Wednesday, April 09, 2014

Not Just Any Office

After Game Of Thrones, before Veep, is Mike Judge's new comedy, Silicon Valley.  It's about a bunch of programmer nerds and their start-up conmpany.  They live in Silicon Valley, surrounded by newly minted billionaires, but so far have little to show for their efforts.

The pilot, "Minimum Viable Product," does what a pilot is supposed to do--introduce the characters and set up the story.  The programmers put in time at the incubator, the house of Erlich, the guy who sold his company and made enough to buy a place and live decently, and is trying to develop something new. He's a low-rent Steve Jobs, into the vision thing over the actual technical stuff.

The main nerd is Richard Hendrix, who invents a new code without fully realizing how important it is. But the big guys hear about it and are willing to pay him a lot. Gavin Belson, the cant-spewing, cultish leader of the biggest company on the block, Hooli (a stand-in for Google) offers as much as ten million for the discovery.  Meanwhile, another big name, Peter Gregory (played by Christopher Evan Welch, who has since died, so I'm not sure what will happen to the character), offers a few hundred thousand for a stake in a future company.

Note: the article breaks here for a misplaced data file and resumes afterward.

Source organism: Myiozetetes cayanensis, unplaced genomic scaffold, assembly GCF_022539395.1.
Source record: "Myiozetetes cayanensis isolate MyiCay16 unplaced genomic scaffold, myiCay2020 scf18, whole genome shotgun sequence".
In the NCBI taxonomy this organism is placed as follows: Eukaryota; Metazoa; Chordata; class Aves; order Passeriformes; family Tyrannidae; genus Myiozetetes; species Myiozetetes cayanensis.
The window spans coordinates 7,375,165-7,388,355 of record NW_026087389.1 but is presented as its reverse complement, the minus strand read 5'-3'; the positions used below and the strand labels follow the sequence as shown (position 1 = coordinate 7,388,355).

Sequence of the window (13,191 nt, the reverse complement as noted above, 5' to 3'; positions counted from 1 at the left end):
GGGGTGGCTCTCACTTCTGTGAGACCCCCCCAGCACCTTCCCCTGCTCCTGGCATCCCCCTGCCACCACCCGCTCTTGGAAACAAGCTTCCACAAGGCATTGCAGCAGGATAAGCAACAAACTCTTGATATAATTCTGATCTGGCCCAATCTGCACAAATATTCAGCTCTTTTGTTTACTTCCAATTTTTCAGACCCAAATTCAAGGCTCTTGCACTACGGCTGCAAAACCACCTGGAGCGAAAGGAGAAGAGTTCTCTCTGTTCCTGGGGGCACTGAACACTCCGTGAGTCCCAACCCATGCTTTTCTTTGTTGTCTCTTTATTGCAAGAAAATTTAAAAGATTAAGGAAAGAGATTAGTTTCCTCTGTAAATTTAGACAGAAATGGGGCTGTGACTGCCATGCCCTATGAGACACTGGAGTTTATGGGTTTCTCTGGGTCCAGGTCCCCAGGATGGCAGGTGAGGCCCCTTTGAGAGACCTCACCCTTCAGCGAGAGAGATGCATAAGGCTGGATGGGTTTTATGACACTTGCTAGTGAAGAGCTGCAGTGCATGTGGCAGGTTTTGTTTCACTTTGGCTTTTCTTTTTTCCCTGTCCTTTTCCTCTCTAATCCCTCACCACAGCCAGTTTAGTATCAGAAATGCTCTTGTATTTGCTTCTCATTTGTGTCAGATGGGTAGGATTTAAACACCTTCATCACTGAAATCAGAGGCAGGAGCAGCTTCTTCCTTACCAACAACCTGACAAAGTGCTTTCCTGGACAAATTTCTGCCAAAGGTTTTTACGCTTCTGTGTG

After making himself sick over it (and hearing personally from Gregory's hot assistant Monica), he decides to go with the stake money. He and his pals, all wisecrackers in their own way, will try to develop their company.  Will they succeed?  Stay tuned.

The acting is fine and the script fairly humorous, though I wouldn't say laugh-out loud funny.  A good start, anyway, and worth checking out.

3 Comments:

Anonymous Anonymous said...

I was expecting more. To whom are these characters supposed to be likeable? Other programmers?

4:03 AM, April 09, 2014  
Anonymous Anonymous said...

I was expecting more. To whom are these characters supposed to be likeable? Other programmers?

4:03 AM, April 09, 2014  
Blogger LAGuy said...

I found them generally likeable. Of course, this is HBO, where if you don't like them, they just respond "you're not supposed to like them, that's the point!"

10:22 AM, April 09, 2014  

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